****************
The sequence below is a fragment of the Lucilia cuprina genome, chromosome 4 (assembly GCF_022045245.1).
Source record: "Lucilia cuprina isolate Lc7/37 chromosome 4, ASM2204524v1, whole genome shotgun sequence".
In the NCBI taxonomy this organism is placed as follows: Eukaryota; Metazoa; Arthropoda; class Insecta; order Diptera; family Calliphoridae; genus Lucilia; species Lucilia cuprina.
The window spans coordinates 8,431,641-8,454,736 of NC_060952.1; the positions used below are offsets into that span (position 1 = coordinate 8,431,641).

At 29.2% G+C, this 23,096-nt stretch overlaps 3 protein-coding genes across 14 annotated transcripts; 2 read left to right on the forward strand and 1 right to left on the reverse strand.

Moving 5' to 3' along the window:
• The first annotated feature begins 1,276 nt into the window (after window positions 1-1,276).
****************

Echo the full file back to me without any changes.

The sequence below is a fragment of the Lucilia cuprina genome, chromosome 4 (assembly GCF_022045245.1).
Source record: "Lucilia cuprina isolate Lc7/37 chromosome 4, ASM2204524v1, whole genome shotgun sequence".
In the NCBI taxonomy this organism is placed as follows: Eukaryota; Metazoa; Arthropoda; class Insecta; order Diptera; family Calliphoridae; genus Lucilia; species Lucilia cuprina.
The window spans coordinates 8,431,641-8,454,736 of NC_060952.1; the positions used below are offsets into that span (position 1 = coordinate 8,431,641).

At 29.2% G+C, this 23,096-nt stretch overlaps 3 protein-coding genes across 14 annotated transcripts; 2 read left to right on the forward strand and 1 right to left on the reverse strand.

Moving 5' to 3' along the window:
• The first annotated feature begins 1,276 nt into the window (after window positions 1-1,276).